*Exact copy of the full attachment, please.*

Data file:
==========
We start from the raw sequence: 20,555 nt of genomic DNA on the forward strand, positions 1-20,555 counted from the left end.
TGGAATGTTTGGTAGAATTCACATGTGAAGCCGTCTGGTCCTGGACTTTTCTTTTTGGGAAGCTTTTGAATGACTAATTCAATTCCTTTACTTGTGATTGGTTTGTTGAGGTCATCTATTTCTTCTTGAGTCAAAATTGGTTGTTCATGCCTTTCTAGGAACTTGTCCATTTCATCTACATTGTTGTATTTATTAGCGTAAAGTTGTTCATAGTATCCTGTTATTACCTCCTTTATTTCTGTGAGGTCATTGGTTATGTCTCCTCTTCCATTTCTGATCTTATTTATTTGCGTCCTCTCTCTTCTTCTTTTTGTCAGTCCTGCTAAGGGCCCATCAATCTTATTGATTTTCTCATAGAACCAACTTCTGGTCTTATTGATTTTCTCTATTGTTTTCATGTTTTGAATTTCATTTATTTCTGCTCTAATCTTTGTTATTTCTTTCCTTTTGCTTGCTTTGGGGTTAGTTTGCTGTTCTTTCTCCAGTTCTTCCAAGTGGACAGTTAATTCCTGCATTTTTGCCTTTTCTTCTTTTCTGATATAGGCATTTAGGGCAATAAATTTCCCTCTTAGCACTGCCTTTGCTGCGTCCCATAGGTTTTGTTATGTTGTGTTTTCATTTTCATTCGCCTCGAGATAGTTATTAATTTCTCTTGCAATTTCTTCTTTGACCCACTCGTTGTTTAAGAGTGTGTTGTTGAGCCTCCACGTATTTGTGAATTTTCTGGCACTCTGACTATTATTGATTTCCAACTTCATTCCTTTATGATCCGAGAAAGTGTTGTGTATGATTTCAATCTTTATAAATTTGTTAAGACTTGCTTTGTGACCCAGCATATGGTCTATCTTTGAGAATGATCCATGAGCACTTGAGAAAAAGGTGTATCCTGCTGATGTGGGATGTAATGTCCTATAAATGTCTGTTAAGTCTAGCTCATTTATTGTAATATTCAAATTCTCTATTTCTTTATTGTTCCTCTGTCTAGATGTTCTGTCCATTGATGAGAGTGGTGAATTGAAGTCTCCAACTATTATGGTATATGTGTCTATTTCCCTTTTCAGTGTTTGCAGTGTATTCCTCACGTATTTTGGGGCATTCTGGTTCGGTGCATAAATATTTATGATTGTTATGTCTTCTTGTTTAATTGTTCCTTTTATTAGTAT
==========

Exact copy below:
We start from the raw sequence: 20,555 nt of genomic DNA on the forward strand, positions 1-20,555 counted from the left end.
TGGAATGTTTGGTAGAATTCACATGTGAAGCCGTCTGGTCCTGGACTTTTCTTTTTGGGAAGCTTTTGAATGACTAATTCAATTCCTTTACTTGTGATTGGTTTGTTGAGGTCATCTATTTCTTCTTGAGTCAAAATTGGTTGTTCATGCCTTTCTAGGAACTTGTCCATTTCATCTACATTGTTGTATTTATTAGCGTAAAGTTGTTCATAGTATCCTGTTATTACCTCCTTTATTTCTGTGAGGTCATTGGTTATGTCTCCTCTTCCATTTCTGATCTTATTTATTTGCGTCCTCTCTCTTCTTCTTTTTGTCAGTCCTGCTAAGGGCCCATCAATCTTATTGATTTTCTCATAGAACCAACTTCTGGTCTTATTGATTTTCTCTATTGTTTTCATGTTTTGAATTTCATTTATTTCTGCTCTAATCTTTGTTATTTCTTTCCTTTTGCTTGCTTTGGGGTTAGTTTGCTGTTCTTTCTCCAGTTCTTCCAAGTGGACAGTTAATTCCTGCATTTTTGCCTTTTCTTCTTTTCTGATATAGGCATTTAGGGCAATAAATTTCCCTCTTAGCACTGCCTTTGCTGCGTCCCATAGGTTTTGTTATGTTGTGTTTTCATTTTCATTCGCCTCGAGATAGTTATTAATTTCTCTTGCAATTTCTTCTTTGACCCACTCGTTGTTTAAGAGTGTGTTGTTGAGCCTCCACGTATTTGTGAATTTTCTGGCACTCTGACTATTATTGATTTCCAACTTCATTCCTTTATGATCCGAGAAAGTGTTGTGTATGATTTCAATCTTTATAAATTTGTTAAGACTTGCTTTGTGACCCAGCATATGGTCTATCTTTGAGAATGATCCATGAGCACTTGAGAAAAAGGTGTATCCTGCTGATGTGGGATGTAATGTCCTATAAATGTCTGTTAAGTCTAGCTCATTTATTGTAATATTCAAATTCTCTATTTCTTTATTGTTCCTCTGTCTAGATGTTCTGTCCATTGATGAGAGTGGTGAATTGAAGTCTCCAACTATTATGGTATATGTGTCTATTTCCCTTTTCAGTGTTTGCAGTGTATTCCTCACGTATTTTGGGGCATTCTGGTTCGGTGCATAAATATTTATGATTGTTATGTCTTCTTGTTTAATTGTTCCTTTTATTAGTAT